Human drivers are prone to error, sometimes highly so
There’s a common perception that human drivers operating vehicles are innately better (or more ethically sound) than autonomous vehicles. Hard data begs to differ.
In 2014, NHTSA reported that there were 3,179 people killed in the United States from vehicle crashes involving distracted drivers, representing 10 percent of all the motor vehicle fatalities seen that year. Out of those fatalities, 520 non-occupants such as pedestrians and bicyclists that have been killed as a result of distracted driving. It’s not only the deaths that count; NHTSA estimated 431,000 people were injured due to distracted driving.
These figures make a strong case that human drivers are not infallible in their driving habits. We can create legislation to mandate the use of hands-free cell phones while driving, and public service announcements to discourage phone usage while driving, but it isn’t making a dent in our behaviors. I didn’t even touch on intoxicated driving, either.
We have a problem and we ought to confront these with practical solutions that save lives.
Developing autonomous vehicle technology is ethical
For us to hold autonomous vehicles to an ethical standard, we have to understand that ethics are a set of principles defined by a moral code. Are we being intellectually and morally honest by impeding the progress of developing autonomous vehicles? I don’t think we should be blind to the risks, but we have a very real problem to solve. We owe it to ourselves to improve the odds of survival for more than 30,000 people every year in the United States.
Innovation in driverless cars is legitimately disruptive, and that goes against what we’re used to in transportation. We’ve become cozy with incremental progress in today’s cars. Add an airbag here, add another airbag there, and add blindspot alerts and we have only seen marginal safety improvements to show for it. We have the opportunity before us to remove the largest causal factor in automotive crashes: us. This is a scary thought for some because it would eventually relegate human-controlled driving to closed-course tracks and become a hobby, not a rite of passage into adulthood.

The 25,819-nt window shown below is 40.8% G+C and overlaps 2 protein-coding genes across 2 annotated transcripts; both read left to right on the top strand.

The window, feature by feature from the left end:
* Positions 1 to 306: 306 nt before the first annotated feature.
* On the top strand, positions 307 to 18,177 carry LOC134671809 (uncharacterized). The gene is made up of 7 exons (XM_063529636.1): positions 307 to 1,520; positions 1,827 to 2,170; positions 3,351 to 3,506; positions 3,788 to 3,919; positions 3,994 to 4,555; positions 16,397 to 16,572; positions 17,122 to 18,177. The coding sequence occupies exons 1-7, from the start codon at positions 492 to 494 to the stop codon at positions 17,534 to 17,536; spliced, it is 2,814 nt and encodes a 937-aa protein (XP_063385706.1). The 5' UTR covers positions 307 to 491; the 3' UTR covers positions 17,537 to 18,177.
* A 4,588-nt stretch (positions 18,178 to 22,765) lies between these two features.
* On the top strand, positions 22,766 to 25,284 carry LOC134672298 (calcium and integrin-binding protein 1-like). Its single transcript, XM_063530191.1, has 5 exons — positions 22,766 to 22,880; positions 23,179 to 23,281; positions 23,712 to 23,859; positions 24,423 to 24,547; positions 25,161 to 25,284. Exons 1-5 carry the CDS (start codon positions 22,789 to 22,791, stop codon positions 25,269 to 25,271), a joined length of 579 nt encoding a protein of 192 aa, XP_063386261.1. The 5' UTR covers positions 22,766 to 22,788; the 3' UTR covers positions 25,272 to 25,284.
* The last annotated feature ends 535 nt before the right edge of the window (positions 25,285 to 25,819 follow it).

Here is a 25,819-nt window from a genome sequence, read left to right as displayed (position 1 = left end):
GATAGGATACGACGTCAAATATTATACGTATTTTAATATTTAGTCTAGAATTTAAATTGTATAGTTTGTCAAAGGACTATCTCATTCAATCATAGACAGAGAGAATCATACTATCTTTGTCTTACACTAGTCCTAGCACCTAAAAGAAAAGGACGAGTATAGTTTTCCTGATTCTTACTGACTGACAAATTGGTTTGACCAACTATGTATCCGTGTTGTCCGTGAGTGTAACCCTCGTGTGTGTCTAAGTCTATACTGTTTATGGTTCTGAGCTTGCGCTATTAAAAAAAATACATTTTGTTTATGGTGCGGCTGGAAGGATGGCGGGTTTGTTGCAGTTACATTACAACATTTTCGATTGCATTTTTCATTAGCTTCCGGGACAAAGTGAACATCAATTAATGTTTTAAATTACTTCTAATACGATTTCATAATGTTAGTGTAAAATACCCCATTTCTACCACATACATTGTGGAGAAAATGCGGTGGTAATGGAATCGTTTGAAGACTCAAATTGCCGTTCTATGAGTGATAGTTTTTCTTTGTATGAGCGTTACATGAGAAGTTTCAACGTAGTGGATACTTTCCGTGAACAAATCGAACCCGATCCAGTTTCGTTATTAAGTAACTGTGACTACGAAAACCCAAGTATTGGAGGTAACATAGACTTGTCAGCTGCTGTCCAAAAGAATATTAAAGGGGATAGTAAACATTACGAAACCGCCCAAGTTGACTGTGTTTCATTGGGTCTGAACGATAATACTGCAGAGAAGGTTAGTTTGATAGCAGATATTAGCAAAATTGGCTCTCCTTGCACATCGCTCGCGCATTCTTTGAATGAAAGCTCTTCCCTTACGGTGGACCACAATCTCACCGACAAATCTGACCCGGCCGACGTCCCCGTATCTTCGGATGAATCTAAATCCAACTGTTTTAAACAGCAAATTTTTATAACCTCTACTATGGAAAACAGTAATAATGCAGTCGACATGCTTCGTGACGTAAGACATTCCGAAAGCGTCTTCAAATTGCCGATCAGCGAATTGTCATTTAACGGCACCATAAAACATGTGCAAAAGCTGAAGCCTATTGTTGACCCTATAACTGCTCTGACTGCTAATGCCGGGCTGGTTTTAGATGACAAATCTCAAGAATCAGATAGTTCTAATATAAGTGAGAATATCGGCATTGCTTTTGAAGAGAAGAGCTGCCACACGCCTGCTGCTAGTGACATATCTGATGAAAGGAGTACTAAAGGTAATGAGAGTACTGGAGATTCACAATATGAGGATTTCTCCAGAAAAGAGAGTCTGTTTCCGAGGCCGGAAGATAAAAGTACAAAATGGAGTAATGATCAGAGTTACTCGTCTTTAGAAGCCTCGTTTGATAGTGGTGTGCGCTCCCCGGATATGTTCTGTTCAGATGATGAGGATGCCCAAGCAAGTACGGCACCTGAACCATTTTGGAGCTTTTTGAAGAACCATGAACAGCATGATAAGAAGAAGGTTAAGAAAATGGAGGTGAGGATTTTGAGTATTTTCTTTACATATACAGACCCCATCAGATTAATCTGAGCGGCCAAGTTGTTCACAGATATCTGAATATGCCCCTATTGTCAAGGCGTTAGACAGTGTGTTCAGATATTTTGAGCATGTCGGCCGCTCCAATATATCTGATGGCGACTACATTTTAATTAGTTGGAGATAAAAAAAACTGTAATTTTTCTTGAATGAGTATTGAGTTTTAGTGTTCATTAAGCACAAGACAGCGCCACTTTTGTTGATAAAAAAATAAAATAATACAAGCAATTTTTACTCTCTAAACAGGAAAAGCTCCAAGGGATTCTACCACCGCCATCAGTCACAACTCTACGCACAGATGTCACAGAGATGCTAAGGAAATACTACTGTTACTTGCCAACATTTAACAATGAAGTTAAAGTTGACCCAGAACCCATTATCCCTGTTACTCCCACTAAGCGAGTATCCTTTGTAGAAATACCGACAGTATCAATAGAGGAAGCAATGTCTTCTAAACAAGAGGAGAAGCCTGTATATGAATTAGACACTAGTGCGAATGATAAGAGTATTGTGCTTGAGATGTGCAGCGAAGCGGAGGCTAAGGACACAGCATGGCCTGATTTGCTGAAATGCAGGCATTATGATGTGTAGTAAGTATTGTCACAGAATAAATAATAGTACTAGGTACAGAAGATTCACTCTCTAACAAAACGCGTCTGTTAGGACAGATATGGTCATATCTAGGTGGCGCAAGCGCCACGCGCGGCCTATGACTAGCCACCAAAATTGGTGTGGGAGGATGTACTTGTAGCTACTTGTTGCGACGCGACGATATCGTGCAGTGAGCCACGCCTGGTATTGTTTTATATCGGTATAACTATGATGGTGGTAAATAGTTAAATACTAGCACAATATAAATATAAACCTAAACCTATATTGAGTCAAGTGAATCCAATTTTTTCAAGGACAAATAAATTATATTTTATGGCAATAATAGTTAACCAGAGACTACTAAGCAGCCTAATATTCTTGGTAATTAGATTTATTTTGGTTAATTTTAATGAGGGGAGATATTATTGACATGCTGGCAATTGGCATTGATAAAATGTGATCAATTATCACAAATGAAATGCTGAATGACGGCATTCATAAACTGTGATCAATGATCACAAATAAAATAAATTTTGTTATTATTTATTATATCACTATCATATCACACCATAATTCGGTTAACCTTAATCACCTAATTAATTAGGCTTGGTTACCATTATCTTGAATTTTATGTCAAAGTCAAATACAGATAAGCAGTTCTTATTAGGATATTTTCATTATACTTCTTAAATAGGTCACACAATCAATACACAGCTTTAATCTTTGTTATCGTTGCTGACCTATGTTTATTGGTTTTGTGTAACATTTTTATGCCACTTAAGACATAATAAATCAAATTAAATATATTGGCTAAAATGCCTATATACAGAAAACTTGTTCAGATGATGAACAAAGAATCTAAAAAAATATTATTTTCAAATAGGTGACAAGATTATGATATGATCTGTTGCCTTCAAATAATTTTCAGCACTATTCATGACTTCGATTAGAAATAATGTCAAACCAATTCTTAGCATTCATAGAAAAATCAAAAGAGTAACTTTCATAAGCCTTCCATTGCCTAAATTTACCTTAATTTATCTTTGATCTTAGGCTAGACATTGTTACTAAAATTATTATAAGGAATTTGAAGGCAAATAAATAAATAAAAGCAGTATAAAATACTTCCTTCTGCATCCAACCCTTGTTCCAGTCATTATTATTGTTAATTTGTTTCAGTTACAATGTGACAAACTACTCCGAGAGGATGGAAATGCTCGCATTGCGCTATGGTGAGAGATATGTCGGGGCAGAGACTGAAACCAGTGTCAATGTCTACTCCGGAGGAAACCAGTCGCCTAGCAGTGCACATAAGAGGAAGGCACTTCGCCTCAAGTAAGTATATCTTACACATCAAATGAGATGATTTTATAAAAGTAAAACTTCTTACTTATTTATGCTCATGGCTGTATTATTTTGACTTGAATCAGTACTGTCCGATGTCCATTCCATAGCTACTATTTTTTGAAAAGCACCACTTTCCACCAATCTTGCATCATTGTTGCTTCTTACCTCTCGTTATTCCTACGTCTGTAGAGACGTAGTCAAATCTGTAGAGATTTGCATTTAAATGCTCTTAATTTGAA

One ethical aspect of the industry that needs improvement is how we describe and set expectations in the eyes of consumers. Additionally, we need to do a better job of educating consumers about autonomous vehicle technology so they are informed about how the vehicle operates and what their responsibilities are. I’m confident that once consumers understand the immediate and long-term benefits of self-driving cars, they’ll give them the green light.
If we avoided developing new transportation solutions for fear of the potential risks, we’d still get around riding on the back of exactly one horsepower. The moral cost for not positioning autonomous vehicles for success is something that not too many of us think about — but maybe you have now.
Do you support or oppose the idea of having autonomous vehicles on the streets? I’d love to learn why you think so in the comments below.